Justin Trudeau presented her with a certificate documenting her as an honorary Canadian
Malala Yousafzai — Nobel Peace Prize winner, a United Nations messenger of peace, and global advocate for education became the sixth person to be bestowed with honorary Canadian citizenship and the youngest recipient of the honour, ever.
In October, 2012, Yousafzai was shot in the head by terrorist gunmen as she was riding the bus home from school. As a young student in Pakistan, she had advocated for education, which put her in the crosshairs of the Taliban.
“I felt fear when I went to school thinking that someone would stop me and harm me. I would hide my books under my scarf.”
Ironically, she was originally scheduled to receive her citizenship by the previous Harper government back in 2014. She had gotten as far as the Toronto airport when Michael Zehaf-Bibeau killed Nathan Cirillo, who was guarding the National War Memorial, forcing the ceremony to be postponed. She highlighted the incident and said the Ottawa assailant shared the hatred of all those who have perpetrated other attacks, including those who made the attempt on her own life.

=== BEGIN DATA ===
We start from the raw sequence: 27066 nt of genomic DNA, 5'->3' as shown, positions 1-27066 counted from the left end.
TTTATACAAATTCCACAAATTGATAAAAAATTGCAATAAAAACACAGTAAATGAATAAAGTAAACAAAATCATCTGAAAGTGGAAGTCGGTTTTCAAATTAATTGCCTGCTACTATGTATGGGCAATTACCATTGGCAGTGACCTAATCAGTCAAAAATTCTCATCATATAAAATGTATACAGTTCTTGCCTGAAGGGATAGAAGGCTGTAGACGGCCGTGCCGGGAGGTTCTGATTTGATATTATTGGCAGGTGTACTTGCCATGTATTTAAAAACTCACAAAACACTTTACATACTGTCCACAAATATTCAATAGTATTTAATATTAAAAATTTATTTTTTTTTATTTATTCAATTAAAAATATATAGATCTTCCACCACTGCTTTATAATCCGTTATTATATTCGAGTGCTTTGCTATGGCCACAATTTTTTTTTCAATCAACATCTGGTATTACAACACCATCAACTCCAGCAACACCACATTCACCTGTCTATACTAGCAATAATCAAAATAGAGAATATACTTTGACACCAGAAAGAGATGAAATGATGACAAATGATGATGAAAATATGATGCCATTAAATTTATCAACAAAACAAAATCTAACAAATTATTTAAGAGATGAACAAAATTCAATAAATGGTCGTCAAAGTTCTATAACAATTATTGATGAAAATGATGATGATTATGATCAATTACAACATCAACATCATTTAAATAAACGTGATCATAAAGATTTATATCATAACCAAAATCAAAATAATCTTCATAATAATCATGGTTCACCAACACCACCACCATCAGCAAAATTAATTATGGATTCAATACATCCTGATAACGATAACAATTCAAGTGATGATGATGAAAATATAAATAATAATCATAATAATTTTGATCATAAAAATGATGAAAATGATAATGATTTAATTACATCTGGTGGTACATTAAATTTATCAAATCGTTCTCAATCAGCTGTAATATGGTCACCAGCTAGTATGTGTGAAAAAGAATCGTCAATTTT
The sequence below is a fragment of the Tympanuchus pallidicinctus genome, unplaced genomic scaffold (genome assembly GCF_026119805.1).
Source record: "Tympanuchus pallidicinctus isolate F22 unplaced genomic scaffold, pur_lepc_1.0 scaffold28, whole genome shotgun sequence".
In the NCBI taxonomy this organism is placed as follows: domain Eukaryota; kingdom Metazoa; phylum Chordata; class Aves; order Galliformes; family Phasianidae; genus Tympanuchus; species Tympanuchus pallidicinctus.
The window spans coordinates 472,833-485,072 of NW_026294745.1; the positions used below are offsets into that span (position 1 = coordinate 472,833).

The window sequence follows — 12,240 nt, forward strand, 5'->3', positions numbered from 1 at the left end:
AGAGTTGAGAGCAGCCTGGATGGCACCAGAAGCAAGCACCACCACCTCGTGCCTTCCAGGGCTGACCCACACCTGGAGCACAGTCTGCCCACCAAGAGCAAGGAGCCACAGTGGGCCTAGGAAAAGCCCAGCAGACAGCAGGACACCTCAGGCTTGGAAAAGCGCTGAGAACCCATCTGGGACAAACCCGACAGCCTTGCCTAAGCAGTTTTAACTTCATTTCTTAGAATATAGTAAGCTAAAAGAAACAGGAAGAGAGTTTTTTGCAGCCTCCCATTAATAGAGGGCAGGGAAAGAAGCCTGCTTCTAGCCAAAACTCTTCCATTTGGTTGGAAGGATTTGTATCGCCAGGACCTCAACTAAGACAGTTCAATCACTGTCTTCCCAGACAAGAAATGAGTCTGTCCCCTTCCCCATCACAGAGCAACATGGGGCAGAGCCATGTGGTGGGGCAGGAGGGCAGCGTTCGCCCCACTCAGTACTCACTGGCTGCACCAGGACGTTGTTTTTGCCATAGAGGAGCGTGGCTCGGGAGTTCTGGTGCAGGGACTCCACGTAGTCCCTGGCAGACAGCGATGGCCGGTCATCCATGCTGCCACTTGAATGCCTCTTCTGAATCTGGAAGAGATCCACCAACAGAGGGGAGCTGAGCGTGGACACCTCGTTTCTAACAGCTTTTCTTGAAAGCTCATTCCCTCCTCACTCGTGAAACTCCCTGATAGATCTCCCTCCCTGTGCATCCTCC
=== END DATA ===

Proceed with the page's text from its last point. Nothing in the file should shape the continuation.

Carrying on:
She joins a very prestigious group of global figures who have also received honorary citizenship. The other five are the Dalai Lama, the Aga Khan, Nelson Mandela, Burmese activist Aung San Suu Kyi and Swedish diplomat Raoul Wallenberg.
She asked Canada to make girls’ education a central theme of its G7 presidency in 2018, to use its influence to help fill the global education funding gap and to prioritize 12 years of schooling for refugees. During her parliamentary address, she specifically asked Canada to host the upcoming meeting of the Global Partnership for Education to bring world leaders together and raise new funding for girls to go to school.